Czech rock star Petr Janda considering run for the Senate

Petr Janda

Musician Petr Janda, who leads the legendary (and long-running) Czech rock band Olympic, has announced he is going to run for the Senate. He is by no means the first Czech show business personality to go into politics since the Velvet Revolution in 1989.

Petr Janda - a well-known figure in Czech music since Olympic first hit the charts in the late 1960s - was offered a chance to run for the Senate by Hnuti nezavislych - the Movement of Independents, a party whose best known representative is controversial TV tycoon Vladimir Zelezny. Mr Janda says, however, that he has been considering entering politics for many years.

"To be honest, I just got this offer now, but I had been flirting with the idea shortly after the Velvet Revolution. However, everything happened so fast at that time. Most of the artists who went into politics in those days were somehow connected to the dissident community, which I was not. Now 15 years after the revolution I got this offer which seemed acceptable to me. I mean mainly in terms of the independence. So I considered it for about two months and then I accepted it."

But Mr Janda isn't the first person to go from show business into politics. From the acting profession there were the legendary Rudolf Hrusinsky, Daniela Kolarova and Jan Kacer, while Michal Kocab was the most famous rock musician to enter politics, shortly after the Revolution.

At the present time, the Movement of Independents are the party which field the most candidates from the world of entertainment. I asked political analyst Vaclav Zak whether he believed the nomination of celebrities might be a successful political strategy for the party of Vladimir Zelezny.

"Well, I would say that the movement is quite unimportant. People like Vladimir Zelezny and Mr Janda who would like to enter politics, probably think that it is the easiest way how to get into politics and they are right. If they would like to candidate for the Senate they would have to collect around 1000 signatures of various people which is time consuming. So it is much better if some unimportant party will nominate them. However, I am quite convinced that the political power of the party is virtually zero."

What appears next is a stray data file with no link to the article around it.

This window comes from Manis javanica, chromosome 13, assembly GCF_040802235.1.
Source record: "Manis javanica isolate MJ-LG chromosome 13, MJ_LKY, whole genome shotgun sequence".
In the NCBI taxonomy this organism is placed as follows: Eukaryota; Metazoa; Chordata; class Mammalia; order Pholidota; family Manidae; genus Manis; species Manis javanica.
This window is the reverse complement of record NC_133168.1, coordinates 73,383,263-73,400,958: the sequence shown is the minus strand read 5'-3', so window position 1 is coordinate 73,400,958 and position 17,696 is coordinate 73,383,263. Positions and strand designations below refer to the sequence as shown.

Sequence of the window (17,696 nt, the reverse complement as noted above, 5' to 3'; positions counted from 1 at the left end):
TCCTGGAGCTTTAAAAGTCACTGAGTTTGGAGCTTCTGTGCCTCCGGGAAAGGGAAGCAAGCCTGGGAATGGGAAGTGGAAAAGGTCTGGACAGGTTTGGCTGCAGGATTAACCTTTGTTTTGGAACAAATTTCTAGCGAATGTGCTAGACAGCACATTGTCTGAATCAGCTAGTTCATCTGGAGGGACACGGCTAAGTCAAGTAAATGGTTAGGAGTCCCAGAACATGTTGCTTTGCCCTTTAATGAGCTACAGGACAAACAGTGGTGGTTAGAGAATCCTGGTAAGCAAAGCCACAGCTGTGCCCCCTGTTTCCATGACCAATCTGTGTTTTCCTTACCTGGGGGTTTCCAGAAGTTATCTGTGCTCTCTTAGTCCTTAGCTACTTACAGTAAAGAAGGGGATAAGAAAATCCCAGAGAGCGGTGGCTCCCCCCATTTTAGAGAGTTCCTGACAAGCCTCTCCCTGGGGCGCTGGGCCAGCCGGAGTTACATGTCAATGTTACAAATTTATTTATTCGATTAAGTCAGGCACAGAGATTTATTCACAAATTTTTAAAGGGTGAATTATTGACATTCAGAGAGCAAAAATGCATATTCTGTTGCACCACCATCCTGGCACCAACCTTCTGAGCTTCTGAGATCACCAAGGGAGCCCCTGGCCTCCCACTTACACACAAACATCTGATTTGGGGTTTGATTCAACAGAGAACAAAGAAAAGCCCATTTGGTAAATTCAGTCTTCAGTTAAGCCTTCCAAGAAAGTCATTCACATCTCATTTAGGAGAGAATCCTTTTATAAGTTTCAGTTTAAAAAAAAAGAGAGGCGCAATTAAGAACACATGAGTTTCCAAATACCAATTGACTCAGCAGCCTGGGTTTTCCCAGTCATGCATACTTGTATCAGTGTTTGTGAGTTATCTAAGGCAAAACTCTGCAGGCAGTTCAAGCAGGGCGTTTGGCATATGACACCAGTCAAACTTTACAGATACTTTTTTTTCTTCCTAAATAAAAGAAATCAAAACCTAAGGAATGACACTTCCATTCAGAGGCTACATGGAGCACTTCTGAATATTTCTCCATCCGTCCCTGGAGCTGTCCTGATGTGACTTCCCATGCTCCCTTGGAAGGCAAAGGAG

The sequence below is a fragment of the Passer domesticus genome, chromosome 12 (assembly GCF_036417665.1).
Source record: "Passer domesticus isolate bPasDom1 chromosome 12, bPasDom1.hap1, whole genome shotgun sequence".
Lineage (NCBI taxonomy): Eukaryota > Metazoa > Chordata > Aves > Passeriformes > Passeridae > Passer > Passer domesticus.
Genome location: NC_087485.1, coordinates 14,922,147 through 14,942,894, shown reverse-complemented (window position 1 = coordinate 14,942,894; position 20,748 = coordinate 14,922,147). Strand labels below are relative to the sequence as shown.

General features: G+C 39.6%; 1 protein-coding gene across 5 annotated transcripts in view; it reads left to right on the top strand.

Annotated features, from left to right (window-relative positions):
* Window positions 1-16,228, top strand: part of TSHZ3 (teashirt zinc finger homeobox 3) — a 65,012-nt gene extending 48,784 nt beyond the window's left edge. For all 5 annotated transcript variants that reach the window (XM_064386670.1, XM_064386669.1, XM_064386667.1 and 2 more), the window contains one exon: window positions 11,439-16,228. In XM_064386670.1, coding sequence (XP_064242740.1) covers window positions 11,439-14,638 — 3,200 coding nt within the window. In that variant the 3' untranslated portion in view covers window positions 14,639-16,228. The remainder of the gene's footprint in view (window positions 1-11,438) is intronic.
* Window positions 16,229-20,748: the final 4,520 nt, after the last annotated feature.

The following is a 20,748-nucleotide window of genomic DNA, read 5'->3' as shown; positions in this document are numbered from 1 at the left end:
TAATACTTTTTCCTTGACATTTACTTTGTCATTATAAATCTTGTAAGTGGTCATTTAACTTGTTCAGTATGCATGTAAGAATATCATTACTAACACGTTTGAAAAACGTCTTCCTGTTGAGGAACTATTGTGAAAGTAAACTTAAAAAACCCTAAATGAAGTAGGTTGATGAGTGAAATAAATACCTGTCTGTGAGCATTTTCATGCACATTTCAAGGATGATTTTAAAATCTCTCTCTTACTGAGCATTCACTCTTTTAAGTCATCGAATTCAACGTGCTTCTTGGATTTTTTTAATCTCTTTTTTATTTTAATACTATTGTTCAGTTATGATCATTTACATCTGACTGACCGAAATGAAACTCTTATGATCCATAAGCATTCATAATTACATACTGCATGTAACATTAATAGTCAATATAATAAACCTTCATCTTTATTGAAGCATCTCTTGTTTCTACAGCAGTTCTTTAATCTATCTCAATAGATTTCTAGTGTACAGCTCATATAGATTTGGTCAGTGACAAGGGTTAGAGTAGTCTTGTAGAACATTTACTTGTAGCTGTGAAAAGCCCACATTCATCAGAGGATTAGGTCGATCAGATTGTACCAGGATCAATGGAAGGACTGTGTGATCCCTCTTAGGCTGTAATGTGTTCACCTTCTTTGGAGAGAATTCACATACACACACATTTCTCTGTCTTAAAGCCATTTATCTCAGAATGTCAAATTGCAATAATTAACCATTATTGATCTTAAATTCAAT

Vaclav Zak believes that most of these people have no political profile and will thus have no political influence as politics is designed for political parties.

"In this way the Senate starts to be very fragmented. Experts are worrying what will happen after some years. Now we have about ten or twelve of such people in the Senate, but if they were 40, the results of the legislative process would be unpredictable. So it is a dangerous development, they are single personalities in the Parliament and it doesn't matter if they are from show business or from other branches."

According to Vaclav Zak the trend of well known faces getting into politics is not too common in other European countries, and it is of no great benefit to the political culture.

"As far as I know, the developed countries like Austria, Germany or England, I can not remember that people from show business would run for Parliament. Something like that can happen for example in Italy where the famous lady Ciciolina run for Italian Parliament and succeeded. But I don't think it is something very common and recommendable."